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How to Treat Dogs With Antibiotics for Tooth Infections

| Updated September 26, 2017

Tooth infections in dogs can cause excessive drooling, extremely bad breath, swelling of the face or gums, lack of appetite, irritability and pain, according to Vet Info. Common causes of tooth infections include an abscess, a buildup of plaque or a gum infection, such as gingivitis. Regular cleaning of the teeth, either at home or at your veterinarian’s office, prevents infection. Tooth infections are usually painful for dogs, and treatment with antibiotics is usually necessary to clear up the problem.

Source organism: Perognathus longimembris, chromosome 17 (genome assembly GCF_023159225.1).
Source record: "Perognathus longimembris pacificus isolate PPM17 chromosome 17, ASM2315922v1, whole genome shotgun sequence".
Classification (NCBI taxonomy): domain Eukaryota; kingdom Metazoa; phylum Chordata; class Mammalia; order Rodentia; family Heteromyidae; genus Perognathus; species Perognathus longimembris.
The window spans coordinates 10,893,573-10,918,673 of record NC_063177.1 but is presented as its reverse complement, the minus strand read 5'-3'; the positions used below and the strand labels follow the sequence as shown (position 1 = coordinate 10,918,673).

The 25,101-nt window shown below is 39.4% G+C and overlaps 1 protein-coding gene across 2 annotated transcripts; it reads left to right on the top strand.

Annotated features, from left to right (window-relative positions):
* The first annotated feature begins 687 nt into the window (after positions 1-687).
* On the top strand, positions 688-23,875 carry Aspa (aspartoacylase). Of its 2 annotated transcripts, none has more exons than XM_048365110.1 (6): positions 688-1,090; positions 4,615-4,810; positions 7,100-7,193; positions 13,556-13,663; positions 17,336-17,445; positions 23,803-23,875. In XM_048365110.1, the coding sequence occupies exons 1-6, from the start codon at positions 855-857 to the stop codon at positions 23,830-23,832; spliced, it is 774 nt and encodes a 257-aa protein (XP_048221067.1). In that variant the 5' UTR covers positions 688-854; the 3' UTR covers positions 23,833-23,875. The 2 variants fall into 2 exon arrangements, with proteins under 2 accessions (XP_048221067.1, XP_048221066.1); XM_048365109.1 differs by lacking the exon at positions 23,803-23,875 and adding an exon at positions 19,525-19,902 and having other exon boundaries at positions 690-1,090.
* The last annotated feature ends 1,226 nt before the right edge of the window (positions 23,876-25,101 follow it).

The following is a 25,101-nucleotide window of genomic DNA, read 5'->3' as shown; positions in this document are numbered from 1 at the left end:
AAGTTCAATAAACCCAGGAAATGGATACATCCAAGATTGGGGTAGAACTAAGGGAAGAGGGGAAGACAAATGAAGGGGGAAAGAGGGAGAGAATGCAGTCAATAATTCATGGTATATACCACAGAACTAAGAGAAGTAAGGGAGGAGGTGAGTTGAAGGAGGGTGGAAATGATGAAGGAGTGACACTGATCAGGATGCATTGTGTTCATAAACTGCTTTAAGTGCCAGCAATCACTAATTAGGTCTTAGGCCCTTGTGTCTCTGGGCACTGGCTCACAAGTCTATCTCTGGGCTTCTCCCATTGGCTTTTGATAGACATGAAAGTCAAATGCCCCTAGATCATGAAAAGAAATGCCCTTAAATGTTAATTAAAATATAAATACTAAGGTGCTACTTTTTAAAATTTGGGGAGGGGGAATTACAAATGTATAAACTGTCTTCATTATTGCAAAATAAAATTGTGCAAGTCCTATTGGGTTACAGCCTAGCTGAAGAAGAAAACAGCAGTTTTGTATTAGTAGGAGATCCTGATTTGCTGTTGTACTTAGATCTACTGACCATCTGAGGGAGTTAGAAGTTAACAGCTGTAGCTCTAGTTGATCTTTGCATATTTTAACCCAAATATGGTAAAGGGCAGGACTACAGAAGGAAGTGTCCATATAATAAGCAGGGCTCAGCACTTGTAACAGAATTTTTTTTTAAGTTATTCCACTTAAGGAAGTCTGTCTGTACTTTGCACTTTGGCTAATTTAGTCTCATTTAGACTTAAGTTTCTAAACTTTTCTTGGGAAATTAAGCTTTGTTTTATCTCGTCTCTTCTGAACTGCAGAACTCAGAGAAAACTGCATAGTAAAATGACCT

Take your dog to the veterinarian for a checkup. Tell the vet about your dog’s symptoms and that you think it might be a tooth infection.

Complete the course of antibiotics prescribed by your veterinarian. Hide the pills inside tasty food treats, such as American cheese slices. If your dog refuses to eat the pill in the treat, open the dog’s mouth by pressing on its back gums. Quickly place the pill at the back of the dog’s mouth, near its throat, and close the dog’s mouth. Hold the dog’s snout upward and rub its throat gently to encourage swallowing.

Take your dog back to the veterinarian if the infection remains after the initial course of antibiotics. Your dog might need a different type of antibiotic or a longer course of medication to clear up the infection.


  • Do not give your dog any type of antibiotic or other medication without the approval of your veterinarian.

    Never attempt to treat a canine illness without a trip to the veterinarian.